Intentionally or Not, Theo Epstein Lowers Trade Expectations – Particularly on the Financial Side

Social Navigation


Intentionally or Not, Theo Epstein Lowers Trade Expectations – Particularly on the Financial Side

Chicago Cubs

“I’m not trying to lower expectations, but … ”

Well, you know where that sentence is going. Theo Epstein spoke to the media before last night’s frustrating, issue-highlighting loss to the Brewers. Among the topics: what are the Cubs going to be doing in these final few days before the Trade Deadline?

Well, let me finish that quote there for you:

There are only so many ways Epstein can say “our budget is completely tapped out,” and he said them all in a single breath: Craig Kimbrel used up a ton of their budget space. That counts, financially, as a deadline deal. Other moves might be off-the-radar cheap ones like Holland. We won’t be disappointed if we can’t do a “big” deal. We’re trying to get better “if we can.” We have internal options (that one shows up in the quote at ESPN). He didn’t say it in this breath, but he may as well have added, since it was announced then, that Ben Zobrist potentially returning in September is also a financial issue.

Although this Cubs front office doesn’t give away specifics, they are pretty darn transparent when it comes to big picture stuff like this. When they say – in no uncertain terms – that the budget is tapped, then the budget is tapped. Is some of this a matter of not giving up any leverage by saying you have tons of cash to spare? Sure. But it can’t be all that, because in saying this, you’ve also given every trade partner that *does* have financially flexibility a license to up their prospect request.

So what does all this mean? Well, your expectations should be lowered, even if Epstein says he’s not trying to do that.

Adding Nick Castellanos and his $4 million remaining? Not going to happen unless the Tigers eat virtually all of that (which they aren’t going to do without a really significant prospect return – perhaps too significant). The $800,000 or so left on reliever Chris Martin’s deal with the Rangers? Even that might be too much without getting some coverage – again, the price tag goes up. You get the idea.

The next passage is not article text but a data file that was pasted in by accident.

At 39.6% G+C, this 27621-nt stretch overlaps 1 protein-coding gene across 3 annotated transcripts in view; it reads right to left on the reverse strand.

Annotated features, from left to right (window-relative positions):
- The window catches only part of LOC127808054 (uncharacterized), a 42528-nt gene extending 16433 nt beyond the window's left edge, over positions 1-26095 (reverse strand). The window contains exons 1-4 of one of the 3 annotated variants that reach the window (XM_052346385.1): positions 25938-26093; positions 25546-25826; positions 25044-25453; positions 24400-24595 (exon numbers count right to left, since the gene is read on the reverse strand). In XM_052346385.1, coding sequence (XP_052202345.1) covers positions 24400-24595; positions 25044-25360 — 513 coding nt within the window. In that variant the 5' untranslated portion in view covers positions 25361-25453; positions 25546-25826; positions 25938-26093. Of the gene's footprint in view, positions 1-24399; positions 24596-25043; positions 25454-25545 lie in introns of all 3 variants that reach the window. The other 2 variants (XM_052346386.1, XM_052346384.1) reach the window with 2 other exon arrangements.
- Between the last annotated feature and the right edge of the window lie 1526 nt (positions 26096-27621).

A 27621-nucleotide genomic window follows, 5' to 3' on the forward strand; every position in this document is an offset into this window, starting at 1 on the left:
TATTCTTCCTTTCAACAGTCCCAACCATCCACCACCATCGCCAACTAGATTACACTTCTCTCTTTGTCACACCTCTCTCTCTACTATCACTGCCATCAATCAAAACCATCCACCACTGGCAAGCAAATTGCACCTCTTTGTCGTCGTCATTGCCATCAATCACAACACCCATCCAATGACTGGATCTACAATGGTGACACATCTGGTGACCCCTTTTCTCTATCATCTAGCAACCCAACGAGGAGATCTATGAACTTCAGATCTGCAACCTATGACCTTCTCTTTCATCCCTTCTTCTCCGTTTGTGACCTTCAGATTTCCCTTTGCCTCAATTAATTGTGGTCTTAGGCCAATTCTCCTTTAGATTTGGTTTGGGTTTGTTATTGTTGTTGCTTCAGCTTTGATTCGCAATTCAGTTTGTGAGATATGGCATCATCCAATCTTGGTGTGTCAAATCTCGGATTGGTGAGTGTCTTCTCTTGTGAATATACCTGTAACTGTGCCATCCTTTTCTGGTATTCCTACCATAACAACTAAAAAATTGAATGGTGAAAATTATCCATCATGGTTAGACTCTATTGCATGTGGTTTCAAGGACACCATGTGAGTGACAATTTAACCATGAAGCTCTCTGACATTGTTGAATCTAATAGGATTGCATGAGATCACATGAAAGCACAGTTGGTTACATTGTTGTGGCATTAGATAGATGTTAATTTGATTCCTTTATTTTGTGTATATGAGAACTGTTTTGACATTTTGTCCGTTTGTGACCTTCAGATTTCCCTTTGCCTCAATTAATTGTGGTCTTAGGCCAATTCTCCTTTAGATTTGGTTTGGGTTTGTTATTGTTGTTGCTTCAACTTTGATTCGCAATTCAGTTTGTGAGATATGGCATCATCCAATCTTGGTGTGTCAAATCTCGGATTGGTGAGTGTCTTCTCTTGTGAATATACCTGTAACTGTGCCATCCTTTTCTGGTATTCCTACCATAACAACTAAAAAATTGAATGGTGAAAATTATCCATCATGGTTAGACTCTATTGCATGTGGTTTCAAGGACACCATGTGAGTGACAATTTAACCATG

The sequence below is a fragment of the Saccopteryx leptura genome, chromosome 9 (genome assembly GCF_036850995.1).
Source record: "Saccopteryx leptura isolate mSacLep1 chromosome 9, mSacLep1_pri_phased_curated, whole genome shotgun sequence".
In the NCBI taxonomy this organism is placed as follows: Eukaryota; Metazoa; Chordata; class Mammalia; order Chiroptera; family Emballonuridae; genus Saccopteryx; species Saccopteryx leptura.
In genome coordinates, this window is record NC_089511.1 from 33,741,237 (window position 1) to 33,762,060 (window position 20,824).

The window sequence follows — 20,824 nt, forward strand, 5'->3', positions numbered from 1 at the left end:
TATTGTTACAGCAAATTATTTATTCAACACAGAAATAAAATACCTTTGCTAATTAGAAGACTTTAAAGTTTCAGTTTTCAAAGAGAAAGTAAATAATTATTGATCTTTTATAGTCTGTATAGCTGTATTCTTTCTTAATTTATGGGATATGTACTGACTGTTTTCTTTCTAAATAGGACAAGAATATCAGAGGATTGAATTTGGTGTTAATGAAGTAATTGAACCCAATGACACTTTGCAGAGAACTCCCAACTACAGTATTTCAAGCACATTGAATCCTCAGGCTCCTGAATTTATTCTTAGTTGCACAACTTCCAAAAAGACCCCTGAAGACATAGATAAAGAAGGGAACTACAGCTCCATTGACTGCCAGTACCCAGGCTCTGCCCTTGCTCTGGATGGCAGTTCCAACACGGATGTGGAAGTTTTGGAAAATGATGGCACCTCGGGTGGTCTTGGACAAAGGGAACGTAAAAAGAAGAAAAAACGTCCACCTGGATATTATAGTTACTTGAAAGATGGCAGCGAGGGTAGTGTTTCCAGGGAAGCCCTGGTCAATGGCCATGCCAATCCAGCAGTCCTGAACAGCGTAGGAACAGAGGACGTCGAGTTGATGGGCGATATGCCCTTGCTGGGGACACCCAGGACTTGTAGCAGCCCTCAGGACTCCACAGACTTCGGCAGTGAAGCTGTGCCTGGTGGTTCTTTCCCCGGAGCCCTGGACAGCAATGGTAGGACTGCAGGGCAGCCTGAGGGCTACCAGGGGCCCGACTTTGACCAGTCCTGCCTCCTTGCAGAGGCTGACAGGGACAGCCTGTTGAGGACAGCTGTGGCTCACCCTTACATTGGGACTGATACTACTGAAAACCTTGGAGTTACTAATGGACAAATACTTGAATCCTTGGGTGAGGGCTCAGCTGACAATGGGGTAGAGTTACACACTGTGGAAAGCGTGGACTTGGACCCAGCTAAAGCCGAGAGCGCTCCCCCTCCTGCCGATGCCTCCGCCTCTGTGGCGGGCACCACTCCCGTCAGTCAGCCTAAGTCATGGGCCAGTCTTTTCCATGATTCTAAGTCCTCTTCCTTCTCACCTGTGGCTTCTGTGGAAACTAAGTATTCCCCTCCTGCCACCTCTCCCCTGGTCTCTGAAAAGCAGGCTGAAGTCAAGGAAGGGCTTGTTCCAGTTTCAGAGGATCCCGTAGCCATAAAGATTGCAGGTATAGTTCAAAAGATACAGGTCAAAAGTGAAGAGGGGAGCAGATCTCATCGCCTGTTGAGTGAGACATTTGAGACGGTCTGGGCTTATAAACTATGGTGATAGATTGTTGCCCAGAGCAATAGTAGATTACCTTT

The Cubs are going to have to think long and hard about how they could get creative and move salary out. We’ve talked about the ability to trade away Tyler Chatwood to save some money – in this market, I do think they could do it. There are teams out there that would take a chance on him the final two months plus another season if they were only paying a few million bucks. But is that worth it to the Cubs? Do they need the starting pitching depth in Chatwood more than they need to save some cash to add a different reliever or a bat? Tough call.

I have no doubt the Cubs are trying to trade Addison Russell at this point to save whatever money they can. He’s owed a little over $1 million the rest of the way, and maybe some team out there would pick that up for the chance to see if a change of scenery works, and then they get him via arbitration for two more years.

I know it sounds crazy to be nickel and diming about this money when THE CUBS HAVE SERIOUS FREAKING NEEDS, but this is the reality of the situation. Rail against ownership all you like, but the budget is here, it’s tight, and it ain’t changing. Epstein could not have made that more clear.

Let’s hope the front office can get really creative in the coming days.



Author: Brett Taylor

Brett Taylor is the Editor and Lead Cubs Writer at Bleacher Nation, and you can find him on Twitter at @BleacherNation and @Brett_A_Taylor.